Australia skipper Michael Clarke is hoping his rampant fast bowlers can take advantage of a green-topped pitch at the Sydney Cricket Ground as his side target a 5-0 Ashes whitewash.
The home team have four huge Test wins under their belts already and victory in the final match of the series starting on Friday would complete the misery for the beleaguered tourists.
Clarke said although the pitch looked lively ahead of the game – likely to suit the side that bowls first – he expected spin to play a role at the traditionally spin-friendly ground.
“I think a day of sun today and (with) a lot of rolling it might whiten up a bit. But that’s as much grass as I’ve seen on an SCG pitch,” he said on Thursday.
“It feels pretty hard at the moment. Looking at it today I think it will certainly suit the fast bowlers. But in saying that I think the forecast is pretty warm for the week as well. I still believe spin will play a part throughout the Test match.”
The green top will be good news for paceman Mitchell Johnson, who needs nine wickets to become only the fourth Australian bowler to take 40 wickets or more in an Ashes series along with Terry Alderman (twice), Rodney Hogg and Shane Warne.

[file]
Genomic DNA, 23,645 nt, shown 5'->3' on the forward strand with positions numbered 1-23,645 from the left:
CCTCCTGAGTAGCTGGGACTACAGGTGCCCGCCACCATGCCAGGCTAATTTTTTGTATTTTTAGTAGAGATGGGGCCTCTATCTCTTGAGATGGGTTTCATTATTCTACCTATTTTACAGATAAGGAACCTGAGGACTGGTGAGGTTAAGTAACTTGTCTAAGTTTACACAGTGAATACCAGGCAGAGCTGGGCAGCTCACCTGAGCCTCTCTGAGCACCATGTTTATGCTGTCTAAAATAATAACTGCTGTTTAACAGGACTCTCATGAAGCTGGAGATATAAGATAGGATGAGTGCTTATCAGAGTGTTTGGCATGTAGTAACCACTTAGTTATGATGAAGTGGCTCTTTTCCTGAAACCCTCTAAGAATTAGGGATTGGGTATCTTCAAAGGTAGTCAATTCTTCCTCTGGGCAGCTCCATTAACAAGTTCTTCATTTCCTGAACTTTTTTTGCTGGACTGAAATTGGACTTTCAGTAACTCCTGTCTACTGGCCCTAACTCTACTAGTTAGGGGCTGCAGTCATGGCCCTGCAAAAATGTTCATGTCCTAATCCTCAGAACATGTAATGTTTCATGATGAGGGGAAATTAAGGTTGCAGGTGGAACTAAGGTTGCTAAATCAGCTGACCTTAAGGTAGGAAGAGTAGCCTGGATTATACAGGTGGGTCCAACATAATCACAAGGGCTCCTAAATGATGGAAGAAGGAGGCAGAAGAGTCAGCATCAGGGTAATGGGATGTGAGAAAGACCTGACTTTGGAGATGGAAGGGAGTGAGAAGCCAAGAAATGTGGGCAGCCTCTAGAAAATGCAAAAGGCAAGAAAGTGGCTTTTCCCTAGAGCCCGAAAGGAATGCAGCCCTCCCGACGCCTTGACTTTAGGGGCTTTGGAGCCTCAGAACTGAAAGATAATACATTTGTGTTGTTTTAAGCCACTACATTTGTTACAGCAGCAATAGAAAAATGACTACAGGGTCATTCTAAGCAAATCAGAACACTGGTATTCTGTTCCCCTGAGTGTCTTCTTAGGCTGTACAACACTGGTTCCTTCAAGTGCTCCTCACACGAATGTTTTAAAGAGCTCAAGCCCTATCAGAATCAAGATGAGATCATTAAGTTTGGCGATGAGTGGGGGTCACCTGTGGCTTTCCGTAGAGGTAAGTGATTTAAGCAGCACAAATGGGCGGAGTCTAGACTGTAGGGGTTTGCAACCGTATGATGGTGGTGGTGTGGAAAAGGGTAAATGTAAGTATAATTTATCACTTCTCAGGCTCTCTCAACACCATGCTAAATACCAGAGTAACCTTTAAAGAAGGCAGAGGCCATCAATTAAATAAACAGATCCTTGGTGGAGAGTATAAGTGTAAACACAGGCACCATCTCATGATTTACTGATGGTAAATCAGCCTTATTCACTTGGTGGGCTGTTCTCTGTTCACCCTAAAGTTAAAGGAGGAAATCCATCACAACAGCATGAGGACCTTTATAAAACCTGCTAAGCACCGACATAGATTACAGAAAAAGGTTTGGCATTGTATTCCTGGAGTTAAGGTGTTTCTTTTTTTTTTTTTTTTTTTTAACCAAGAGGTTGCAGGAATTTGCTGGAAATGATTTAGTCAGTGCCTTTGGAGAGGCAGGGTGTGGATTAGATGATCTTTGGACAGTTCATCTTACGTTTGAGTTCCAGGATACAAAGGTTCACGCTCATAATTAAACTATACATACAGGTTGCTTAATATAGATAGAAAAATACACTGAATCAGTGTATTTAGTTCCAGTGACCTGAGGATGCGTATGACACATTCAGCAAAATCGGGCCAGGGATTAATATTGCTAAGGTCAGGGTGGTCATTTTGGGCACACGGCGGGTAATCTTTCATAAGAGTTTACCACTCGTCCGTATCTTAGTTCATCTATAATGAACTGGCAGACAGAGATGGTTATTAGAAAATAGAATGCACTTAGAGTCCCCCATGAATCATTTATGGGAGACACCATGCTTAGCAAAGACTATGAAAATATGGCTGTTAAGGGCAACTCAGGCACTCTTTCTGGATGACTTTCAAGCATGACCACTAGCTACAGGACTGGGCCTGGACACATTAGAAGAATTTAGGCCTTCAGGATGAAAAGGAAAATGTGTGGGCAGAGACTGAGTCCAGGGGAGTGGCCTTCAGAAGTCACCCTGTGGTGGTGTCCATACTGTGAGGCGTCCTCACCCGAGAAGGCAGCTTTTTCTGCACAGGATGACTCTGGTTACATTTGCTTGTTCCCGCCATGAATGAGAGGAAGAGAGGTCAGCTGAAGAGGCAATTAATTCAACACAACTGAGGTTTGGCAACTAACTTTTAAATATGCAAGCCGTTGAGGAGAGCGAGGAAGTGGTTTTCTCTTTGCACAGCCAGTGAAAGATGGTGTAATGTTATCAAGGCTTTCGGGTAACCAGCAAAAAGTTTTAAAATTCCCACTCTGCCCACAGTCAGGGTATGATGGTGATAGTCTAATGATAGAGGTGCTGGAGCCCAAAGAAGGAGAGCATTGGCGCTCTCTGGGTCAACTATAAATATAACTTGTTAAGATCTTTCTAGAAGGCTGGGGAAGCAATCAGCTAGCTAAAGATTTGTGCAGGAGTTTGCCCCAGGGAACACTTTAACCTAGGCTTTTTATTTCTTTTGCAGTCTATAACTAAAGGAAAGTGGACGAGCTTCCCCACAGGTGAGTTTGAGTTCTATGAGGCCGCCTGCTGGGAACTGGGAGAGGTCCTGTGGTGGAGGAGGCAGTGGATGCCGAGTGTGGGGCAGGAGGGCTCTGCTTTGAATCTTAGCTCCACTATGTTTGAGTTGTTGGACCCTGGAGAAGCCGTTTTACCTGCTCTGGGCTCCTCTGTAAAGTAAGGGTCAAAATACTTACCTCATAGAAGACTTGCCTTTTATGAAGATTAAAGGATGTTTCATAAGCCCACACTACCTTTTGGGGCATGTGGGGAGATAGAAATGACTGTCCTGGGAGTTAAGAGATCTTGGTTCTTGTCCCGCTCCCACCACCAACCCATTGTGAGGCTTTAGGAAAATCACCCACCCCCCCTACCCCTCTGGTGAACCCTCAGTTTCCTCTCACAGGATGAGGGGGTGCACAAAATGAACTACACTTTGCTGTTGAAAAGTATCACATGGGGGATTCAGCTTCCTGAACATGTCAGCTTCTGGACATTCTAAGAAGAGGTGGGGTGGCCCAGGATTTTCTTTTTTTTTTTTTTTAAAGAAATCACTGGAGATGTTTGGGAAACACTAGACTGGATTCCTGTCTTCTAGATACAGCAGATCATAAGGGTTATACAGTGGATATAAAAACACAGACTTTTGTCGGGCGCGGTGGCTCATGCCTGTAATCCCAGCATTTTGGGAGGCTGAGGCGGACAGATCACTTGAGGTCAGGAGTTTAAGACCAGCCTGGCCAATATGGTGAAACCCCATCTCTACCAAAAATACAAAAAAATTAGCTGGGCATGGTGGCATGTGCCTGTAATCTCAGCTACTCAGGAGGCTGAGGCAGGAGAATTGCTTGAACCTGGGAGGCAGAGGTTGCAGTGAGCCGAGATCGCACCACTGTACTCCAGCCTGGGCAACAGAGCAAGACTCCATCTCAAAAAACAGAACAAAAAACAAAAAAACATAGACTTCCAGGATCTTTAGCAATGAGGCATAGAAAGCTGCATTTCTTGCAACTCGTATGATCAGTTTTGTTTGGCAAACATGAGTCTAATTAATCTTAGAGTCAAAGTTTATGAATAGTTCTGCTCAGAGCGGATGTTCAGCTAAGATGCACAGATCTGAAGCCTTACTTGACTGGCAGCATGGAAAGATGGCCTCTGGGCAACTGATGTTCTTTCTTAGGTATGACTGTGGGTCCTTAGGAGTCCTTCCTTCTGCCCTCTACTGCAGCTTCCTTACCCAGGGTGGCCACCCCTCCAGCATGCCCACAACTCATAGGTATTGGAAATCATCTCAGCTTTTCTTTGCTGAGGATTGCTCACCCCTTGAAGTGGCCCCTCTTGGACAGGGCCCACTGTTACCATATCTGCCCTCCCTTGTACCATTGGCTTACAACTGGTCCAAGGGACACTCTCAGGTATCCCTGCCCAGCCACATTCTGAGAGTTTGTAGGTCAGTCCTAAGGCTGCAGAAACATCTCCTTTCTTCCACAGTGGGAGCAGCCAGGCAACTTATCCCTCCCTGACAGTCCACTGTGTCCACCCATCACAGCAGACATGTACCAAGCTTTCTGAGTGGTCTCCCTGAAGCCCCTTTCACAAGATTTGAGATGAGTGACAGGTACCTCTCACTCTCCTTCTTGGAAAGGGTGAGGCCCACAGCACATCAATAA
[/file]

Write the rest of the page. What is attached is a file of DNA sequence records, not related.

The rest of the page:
Of those, only Warne took his 40 wickets in a five-Test series, a feat that Johnson is seeking to emulate.
Clarke said there was no need for him to rally his players before the game.
“I think that desire burns within every single player in the changeroom. I said that before Melbourne (fourth Test) and I think we showed with the way we played,” said the captain.
“This Test is no different. This is important. We want to continue to run with the momentum we have at the moment and continue playing good cricket and getting the results we’ve been getting.”
While Shane Watson (groin) and Ryan Harris (knee) bowled in the nets on Thursday, Clarke said he was not certain of his line-up for the Sydney Test.
“Everyone is out in the nets batting or bowling. I’m really confident guys will pull up fit, but we need to give them every chance and wait and see how they wake up in the morning,” he said.
“I think you’ve got to pick the best 11 players to help you have success in the conditions you’re playing.”
Clarke might not remember it but he was booed as he came to the crease in his first Test as Australia captain in the corresponding Sydney Test three years ago against England, but now he is acclaimed as the skipper of an Ashes-winning team.
“I got booed at the Gabba but I never remember being booed in my home ground (SCG),” he said.
“It sums up the game we play. There’s tough times and you need to find a way to get through that and then there’s the other side when you perform well and the team does well and the same people that boo you stand and applaud. It’s obviously a very special feeling.”